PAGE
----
Gerry Adams, chairman of the Sinn Féin Republican Party, and his deputy Martin McGuinness, who was later to become Deputy Prime Minister of Northern Ireland, played a key role in the deal. John Morrison explains his journey as a member of the IRA Commissional to Sinn Féin leaders. The agreement recognised the constitutional status of Northern Ireland as part of the UK, reflecting the wish of the majority of citizens. But it also established a principle of approval – that a united Ireland could come into being if and when a majority of the population of the Republic of Ireland and Northern Ireland so wanted. In this case, the British government would be obliged to hold a referendum and respect the result. The multi-party agreement forced the parties to “use any influence they might have” to secure the dismantling of all paramilitary weapons within two years of referendums to approve the agreement. The standardisation process forced the British government to reduce the number and role of its armed forces in Northern Ireland “to a level compatible with a normal peaceful society”. These include the removal of security facilities and the lifting of specific emergency powers in Northern Ireland. The Irish government has committed to a “thorough review” of its breaches of state law.
The agreement was reached between the British and Irish governments and eight political parties or groups in Northern Ireland. Three of them were representative of unionism: the Ulster Unionist Party, which has been running since the beginning of the 20th The Progressive Unionist Party (associated with the Ulster Volunteer Force (EIE) and the Ulster Democratic Party (the political wing of the Ulster Defence Association (UDA) had led the Unionism party in Ulster. Two of them have generally been described as nationalists: the Social Democratic and Labour Party and Sinn Féin, the Republican Party associated with the Commissional Irish Republican Army.  Regardless of these rival traditions, there were two other rallying parties, the Alliance Inter-communal party and the Northern Ireland Women`s Coalition. There was also the Labour Coalition. U.S. Senator George J. Mitchell was sent by U.S.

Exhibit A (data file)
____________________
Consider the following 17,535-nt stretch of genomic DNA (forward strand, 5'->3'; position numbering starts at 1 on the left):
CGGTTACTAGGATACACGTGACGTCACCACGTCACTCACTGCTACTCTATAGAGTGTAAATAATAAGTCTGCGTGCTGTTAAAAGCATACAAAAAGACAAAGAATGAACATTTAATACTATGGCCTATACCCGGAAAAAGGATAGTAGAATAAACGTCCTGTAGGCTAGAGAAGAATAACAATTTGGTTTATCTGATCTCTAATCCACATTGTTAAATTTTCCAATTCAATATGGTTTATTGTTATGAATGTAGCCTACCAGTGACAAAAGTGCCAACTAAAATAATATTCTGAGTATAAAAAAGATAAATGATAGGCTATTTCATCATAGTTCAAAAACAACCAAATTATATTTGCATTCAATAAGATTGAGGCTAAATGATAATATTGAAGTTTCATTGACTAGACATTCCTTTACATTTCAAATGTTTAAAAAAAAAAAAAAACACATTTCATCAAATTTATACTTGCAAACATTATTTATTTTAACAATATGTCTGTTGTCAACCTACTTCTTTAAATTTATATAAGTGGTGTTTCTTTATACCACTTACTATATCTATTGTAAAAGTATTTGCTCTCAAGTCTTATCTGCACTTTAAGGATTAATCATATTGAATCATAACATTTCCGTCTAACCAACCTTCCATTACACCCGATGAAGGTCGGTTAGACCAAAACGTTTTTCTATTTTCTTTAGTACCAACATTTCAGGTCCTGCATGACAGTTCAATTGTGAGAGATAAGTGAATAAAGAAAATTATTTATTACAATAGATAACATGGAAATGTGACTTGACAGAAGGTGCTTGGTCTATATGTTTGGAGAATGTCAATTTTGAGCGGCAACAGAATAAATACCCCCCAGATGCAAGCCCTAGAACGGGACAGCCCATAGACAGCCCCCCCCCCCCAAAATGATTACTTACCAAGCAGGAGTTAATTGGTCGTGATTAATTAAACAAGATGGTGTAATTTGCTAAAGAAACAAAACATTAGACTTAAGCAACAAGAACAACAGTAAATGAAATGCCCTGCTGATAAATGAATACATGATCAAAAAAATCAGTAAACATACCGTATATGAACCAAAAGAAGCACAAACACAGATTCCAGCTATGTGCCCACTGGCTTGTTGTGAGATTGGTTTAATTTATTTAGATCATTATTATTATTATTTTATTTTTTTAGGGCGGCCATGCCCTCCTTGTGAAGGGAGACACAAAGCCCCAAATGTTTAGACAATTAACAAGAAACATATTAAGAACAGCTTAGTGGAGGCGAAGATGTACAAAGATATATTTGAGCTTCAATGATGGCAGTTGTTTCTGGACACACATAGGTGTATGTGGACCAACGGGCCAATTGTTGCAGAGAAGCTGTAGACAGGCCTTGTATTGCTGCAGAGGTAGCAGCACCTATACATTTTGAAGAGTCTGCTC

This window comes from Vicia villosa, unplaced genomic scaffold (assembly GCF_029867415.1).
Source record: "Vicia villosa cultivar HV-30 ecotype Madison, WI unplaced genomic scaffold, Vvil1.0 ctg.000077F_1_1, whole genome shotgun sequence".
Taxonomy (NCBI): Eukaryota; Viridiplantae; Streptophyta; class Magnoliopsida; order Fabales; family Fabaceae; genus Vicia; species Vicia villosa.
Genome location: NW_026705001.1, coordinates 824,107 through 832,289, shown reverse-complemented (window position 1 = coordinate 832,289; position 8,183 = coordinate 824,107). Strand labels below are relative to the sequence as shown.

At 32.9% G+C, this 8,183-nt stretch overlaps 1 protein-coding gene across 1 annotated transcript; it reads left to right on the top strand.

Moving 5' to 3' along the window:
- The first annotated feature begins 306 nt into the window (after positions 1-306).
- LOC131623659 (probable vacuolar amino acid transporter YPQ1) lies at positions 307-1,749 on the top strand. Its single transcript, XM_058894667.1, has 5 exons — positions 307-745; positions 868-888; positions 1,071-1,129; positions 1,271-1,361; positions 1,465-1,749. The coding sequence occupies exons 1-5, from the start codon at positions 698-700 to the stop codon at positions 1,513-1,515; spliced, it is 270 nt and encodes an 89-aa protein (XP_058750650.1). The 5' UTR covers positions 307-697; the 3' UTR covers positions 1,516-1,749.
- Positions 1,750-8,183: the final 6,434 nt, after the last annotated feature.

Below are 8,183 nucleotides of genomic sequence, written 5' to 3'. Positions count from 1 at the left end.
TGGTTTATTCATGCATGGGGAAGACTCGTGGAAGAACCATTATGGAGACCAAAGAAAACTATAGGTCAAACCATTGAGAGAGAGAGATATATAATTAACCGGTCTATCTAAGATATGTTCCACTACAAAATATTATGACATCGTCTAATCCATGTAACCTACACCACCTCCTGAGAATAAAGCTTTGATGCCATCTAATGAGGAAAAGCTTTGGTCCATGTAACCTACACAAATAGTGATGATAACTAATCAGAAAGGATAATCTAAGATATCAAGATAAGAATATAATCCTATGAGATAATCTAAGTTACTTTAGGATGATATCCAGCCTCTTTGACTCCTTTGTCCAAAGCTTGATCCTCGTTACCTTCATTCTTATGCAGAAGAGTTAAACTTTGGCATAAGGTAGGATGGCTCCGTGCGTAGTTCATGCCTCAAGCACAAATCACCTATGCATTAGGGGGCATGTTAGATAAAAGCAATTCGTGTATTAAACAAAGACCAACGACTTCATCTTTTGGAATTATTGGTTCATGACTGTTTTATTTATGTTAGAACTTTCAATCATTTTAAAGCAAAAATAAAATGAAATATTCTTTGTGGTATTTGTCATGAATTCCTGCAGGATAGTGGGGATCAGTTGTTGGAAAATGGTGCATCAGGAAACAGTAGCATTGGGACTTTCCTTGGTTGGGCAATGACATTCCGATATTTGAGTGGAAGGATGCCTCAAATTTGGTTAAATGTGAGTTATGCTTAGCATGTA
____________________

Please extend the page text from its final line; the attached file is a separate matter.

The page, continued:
President Bill Clinton to lead discussions between the parties and groups.  In addition to the number of signatories[note 1], Stefan Wolff notes the following commonalities and differences between the issues addressed in the two agreements: The result of these referendums was a large majority in both parts of Ireland in favour of the agreement. In the Republic, 56% of voters, 94% of the vote, voted in favour of revising the Constitution. In Northern Ireland, turnout was 81% and 71% of the vote was in favour of the agreement. In the Republic of Ireland, the results of the vote on an amendment to the Constitution were in line with the agreement: the agreement marks an attachment to “mutual respect, civil rights and religious freedoms for all in the Community” and Great Britain agreed to incorporate the European Convention on Human Rights into Northern Ireland law. . . .